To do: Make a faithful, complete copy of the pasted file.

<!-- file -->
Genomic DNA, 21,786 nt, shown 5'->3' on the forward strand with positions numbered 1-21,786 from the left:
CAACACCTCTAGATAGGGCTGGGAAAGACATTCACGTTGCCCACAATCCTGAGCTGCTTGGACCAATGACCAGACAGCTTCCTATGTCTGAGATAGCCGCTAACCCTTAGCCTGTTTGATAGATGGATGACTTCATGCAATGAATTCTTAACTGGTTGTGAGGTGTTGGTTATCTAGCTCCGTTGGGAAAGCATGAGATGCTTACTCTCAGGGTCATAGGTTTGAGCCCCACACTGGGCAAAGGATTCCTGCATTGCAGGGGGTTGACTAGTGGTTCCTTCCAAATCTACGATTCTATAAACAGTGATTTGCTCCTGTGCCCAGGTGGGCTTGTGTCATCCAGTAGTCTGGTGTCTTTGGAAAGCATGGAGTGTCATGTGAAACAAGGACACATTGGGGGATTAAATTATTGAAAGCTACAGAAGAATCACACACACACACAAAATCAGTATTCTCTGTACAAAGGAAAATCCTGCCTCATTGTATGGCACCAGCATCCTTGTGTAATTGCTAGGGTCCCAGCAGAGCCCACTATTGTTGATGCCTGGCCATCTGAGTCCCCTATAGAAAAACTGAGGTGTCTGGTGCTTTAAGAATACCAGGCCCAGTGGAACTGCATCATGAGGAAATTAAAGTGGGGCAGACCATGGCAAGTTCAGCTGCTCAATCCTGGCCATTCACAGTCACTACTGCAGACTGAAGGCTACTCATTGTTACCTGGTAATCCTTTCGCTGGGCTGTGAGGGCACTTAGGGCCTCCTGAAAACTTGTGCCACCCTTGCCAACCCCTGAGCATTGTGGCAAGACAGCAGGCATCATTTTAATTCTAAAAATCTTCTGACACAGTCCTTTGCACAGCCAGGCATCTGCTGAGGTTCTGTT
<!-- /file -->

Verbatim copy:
Genomic DNA, 21,786 nt, shown 5'->3' on the forward strand with positions numbered 1-21,786 from the left:
CAACACCTCTAGATAGGGCTGGGAAAGACATTCACGTTGCCCACAATCCTGAGCTGCTTGGACCAATGACCAGACAGCTTCCTATGTCTGAGATAGCCGCTAACCCTTAGCCTGTTTGATAGATGGATGACTTCATGCAATGAATTCTTAACTGGTTGTGAGGTGTTGGTTATCTAGCTCCGTTGGGAAAGCATGAGATGCTTACTCTCAGGGTCATAGGTTTGAGCCCCACACTGGGCAAAGGATTCCTGCATTGCAGGGGGTTGACTAGTGGTTCCTTCCAAATCTACGATTCTATAAACAGTGATTTGCTCCTGTGCCCAGGTGGGCTTGTGTCATCCAGTAGTCTGGTGTCTTTGGAAAGCATGGAGTGTCATGTGAAACAAGGACACATTGGGGGATTAAATTATTGAAAGCTACAGAAGAATCACACACACACACAAAATCAGTATTCTCTGTACAAAGGAAAATCCTGCCTCATTGTATGGCACCAGCATCCTTGTGTAATTGCTAGGGTCCCAGCAGAGCCCACTATTGTTGATGCCTGGCCATCTGAGTCCCCTATAGAAAAACTGAGGTGTCTGGTGCTTTAAGAATACCAGGCCCAGTGGAACTGCATCATGAGGAAATTAAAGTGGGGCAGACCATGGCAAGTTCAGCTGCTCAATCCTGGCCATTCACAGTCACTACTGCAGACTGAAGGCTACTCATTGTTACCTGGTAATCCTTTCGCTGGGCTGTGAGGGCACTTAGGGCCTCCTGAAAACTTGTGCCACCCTTGCCAACCCCTGAGCATTGTGGCAAGACAGCAGGCATCATTTTAATTCTAAAAATCTTCTGACACAGTCCTTTGCACAGCCAGGCATCTGCTGAGGTTCTGTT